Monday, April 26, 2021

Recently someone in my peer group publicly stated, “I counsel students if they conduct research for an academic institution (to) avoid advocacy related to their professional focus. Your research will become biased or perceived as such and you lose credibility.” Now this statement, mind you, comes from a person who some might say has strenuously advocated for the prevention of soil erosion throughout their career. As a long-term observer of this advocacy, I will say it did nothing to hurt this person’s credibility, and in fact enhanced it.

So I am a little perplexed by the statement and can only conclude that the students felt like advocating for the wrong thing. Clearly it could not have been the prevention of soil erosion. Who determines what is acceptable advocacy? Important people, I guess. I have some ideas on that.

But thinking on this a little bit, I thought that it might be an opportunity to illustrate the contrasting mindsets we have here in Iowa for soil erosion and water pollution, especially nutrient pollution. It is surely true that soil erosion degrades water quality and rivals hydrological modification and nutrification for the amount of damage it has done to our waterways. While any drive across the countryside shows there is a wide-range of tolerance amongst farmers for erosion, almost all recognize it as a threat to their bottom line, the long-term productive capacity of the farm, and the value of their land. I suppose they might exist, but I know of no person anywhere that has been criticized for zealously advocating against soil erosion. Nutrient loss and the related water pollution—not so much. This is not a new phenomenon (it goes back decades) and it should be curious to us. Why do Dr. Jekylls advocate against soil erosion while Mr. Hydes snort anhydrous ammonia?

Photo of Fredric March portraying Dr. Jekyll and Mr. Hyde in 1931 film of the same name
Fredric March portrayed both Dr. Jekyll and Mr. Hyde in the 1931 film of that name.

There are probably a range of answers for the dichotomy that exists vis a vis erosion versus nutrient loss, and I speculate on some here:

  1. Fertilizer sales data, estimates from the federal government, and farmer surveys all illustrate that on average, Iowa farmers disagree with Iowa State University recommendations on fertilizer amounts. That is, farmers think they need more.
  2. A lot of money is being made in the industry overselling nitrogen fertilizer, and there are no negative consequences to doing so. And if they get a squeamish farmer that wants to apply recommended amounts (or less), you can always try to sell inhibitor products that purport to keep the nitrogen on the field. And what business doesn’t want to sell more stuff? Nobody wants to sell less stuff. I’m always reminded of that old Tom Ryan comedy bit about baking soda and salt (2:25).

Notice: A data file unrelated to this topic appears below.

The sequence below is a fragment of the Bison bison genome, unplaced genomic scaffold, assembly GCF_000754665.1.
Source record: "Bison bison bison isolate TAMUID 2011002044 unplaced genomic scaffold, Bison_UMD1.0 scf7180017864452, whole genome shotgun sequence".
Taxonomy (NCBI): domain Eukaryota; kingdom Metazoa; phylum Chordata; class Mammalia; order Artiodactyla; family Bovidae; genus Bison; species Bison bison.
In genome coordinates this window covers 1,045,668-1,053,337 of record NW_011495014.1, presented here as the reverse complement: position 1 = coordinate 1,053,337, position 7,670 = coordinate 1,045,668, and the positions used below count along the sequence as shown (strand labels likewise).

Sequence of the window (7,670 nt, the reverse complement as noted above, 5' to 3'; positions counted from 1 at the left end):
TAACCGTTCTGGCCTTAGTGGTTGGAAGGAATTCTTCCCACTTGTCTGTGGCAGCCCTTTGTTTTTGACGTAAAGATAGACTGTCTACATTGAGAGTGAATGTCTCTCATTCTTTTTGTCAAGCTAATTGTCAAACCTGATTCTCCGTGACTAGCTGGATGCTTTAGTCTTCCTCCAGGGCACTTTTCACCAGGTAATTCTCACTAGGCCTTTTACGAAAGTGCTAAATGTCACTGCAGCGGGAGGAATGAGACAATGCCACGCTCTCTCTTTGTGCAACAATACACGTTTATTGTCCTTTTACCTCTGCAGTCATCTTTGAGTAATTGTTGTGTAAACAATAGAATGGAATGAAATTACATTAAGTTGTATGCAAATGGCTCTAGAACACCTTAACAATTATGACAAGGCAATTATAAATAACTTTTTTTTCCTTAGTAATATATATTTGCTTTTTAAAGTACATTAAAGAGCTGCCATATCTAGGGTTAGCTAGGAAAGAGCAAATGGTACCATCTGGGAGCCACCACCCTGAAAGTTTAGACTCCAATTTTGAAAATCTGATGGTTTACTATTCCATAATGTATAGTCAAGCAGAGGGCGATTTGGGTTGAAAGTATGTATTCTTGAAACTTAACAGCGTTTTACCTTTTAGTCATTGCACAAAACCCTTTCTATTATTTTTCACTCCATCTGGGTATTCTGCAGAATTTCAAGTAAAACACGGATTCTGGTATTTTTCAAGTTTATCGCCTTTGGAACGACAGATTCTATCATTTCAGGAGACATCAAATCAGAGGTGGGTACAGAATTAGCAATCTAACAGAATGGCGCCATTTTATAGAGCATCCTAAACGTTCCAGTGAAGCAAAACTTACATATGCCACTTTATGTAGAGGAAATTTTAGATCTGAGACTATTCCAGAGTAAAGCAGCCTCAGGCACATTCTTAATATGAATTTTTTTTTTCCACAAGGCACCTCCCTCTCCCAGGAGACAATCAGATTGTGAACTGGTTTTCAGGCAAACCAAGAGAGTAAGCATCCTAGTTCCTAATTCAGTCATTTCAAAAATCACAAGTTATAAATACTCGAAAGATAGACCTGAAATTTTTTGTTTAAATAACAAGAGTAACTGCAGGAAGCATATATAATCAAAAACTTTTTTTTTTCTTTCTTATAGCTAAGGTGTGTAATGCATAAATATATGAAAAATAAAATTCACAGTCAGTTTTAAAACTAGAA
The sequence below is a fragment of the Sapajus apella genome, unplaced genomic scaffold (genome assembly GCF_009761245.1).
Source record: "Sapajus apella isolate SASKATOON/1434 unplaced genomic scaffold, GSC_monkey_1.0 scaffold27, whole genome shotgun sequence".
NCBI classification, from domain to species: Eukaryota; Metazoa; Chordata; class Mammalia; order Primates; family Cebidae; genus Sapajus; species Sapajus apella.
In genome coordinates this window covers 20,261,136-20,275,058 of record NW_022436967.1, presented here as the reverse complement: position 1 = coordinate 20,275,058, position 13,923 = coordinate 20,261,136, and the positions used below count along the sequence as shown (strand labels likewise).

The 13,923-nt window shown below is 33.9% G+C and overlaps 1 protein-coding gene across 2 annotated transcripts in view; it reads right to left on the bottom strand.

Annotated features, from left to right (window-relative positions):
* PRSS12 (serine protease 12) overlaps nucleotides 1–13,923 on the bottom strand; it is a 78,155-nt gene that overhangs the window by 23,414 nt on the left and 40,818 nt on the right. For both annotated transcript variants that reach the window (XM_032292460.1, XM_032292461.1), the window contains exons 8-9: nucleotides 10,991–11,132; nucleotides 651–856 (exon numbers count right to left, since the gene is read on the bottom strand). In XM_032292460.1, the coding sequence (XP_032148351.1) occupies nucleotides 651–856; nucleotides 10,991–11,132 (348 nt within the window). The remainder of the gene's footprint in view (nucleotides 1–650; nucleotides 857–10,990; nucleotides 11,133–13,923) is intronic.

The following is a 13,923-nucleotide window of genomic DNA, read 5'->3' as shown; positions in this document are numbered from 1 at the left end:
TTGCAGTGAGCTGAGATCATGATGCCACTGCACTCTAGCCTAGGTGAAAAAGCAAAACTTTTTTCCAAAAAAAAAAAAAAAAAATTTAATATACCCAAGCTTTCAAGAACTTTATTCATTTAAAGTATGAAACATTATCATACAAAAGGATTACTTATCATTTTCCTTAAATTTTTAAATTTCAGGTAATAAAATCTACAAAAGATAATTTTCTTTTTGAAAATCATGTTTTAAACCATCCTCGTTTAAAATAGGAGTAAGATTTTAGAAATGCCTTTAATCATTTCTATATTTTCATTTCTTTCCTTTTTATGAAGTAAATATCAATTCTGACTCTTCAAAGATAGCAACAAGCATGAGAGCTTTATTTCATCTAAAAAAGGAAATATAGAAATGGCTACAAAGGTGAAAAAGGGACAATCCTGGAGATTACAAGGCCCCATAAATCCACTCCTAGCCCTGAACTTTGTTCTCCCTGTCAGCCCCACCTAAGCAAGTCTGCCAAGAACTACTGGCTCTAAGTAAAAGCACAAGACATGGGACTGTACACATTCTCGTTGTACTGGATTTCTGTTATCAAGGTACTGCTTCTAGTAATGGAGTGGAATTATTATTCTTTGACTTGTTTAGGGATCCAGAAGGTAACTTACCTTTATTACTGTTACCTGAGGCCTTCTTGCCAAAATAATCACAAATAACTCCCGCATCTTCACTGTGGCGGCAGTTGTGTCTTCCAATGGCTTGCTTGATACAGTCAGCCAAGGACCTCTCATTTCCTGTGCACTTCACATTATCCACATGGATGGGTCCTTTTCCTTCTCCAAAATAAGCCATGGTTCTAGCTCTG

3. Soil erosion is highly visible to both the farmer and his/her neighbors. It’s a stigma. By contrast, nitrogen pollution doesn’t show up to the human eye until it has traveled downstream where a few algae cells stumble onto it like teenagers finding keg of Busch Lite and before you know it, the entire senior class is having a pool party and breaking the furniture. Or something like that, I don’t know.
  4. Wasting nitrogen does little or no long-term damage to the farm compared to soil erosion.
  5. Erosion is regulated—nitrogen pollution isn’t, and powerful people want to keep it that way. You may not know it, but we have had federal rules in place since 1985 to reduce erosion. That year’s farm bill created Conservation Compliance, which requires farmers cropping highly erodible land (HEL) to operate in certain ways if they want to participate in federal farm programs. We have no such framework for nutrients, although we sorely need it.
  6. Excess nutrification is intimately connected to the livestock industry. Over-fertilization with manure is embedded into and endorsed by the manure management plans required by our current CAFO regulations, which even allow 100 pounds per acre of nitrogen application to soybeans. Industry people love this like the senior class loves Busch Lite.
  7. Max Bushels. I’ve written in the past about our Max Acres culture, but we could also depict it as a Max Bushels culture as well. Eking out that last bushel may require an economically unwise amount of fertilizer, but who cares! More bushels means more money is juicing the system at both the front (seeds, insurance, fertilizer) and the back (drying, shipping, storing, checkoff dollars for commodity organizations). Erosion means the opposite.

Well there you have it. If there are any students reading this, I hope you fight like hell for what you believe in, because Iowa is not going to get any better unless you do.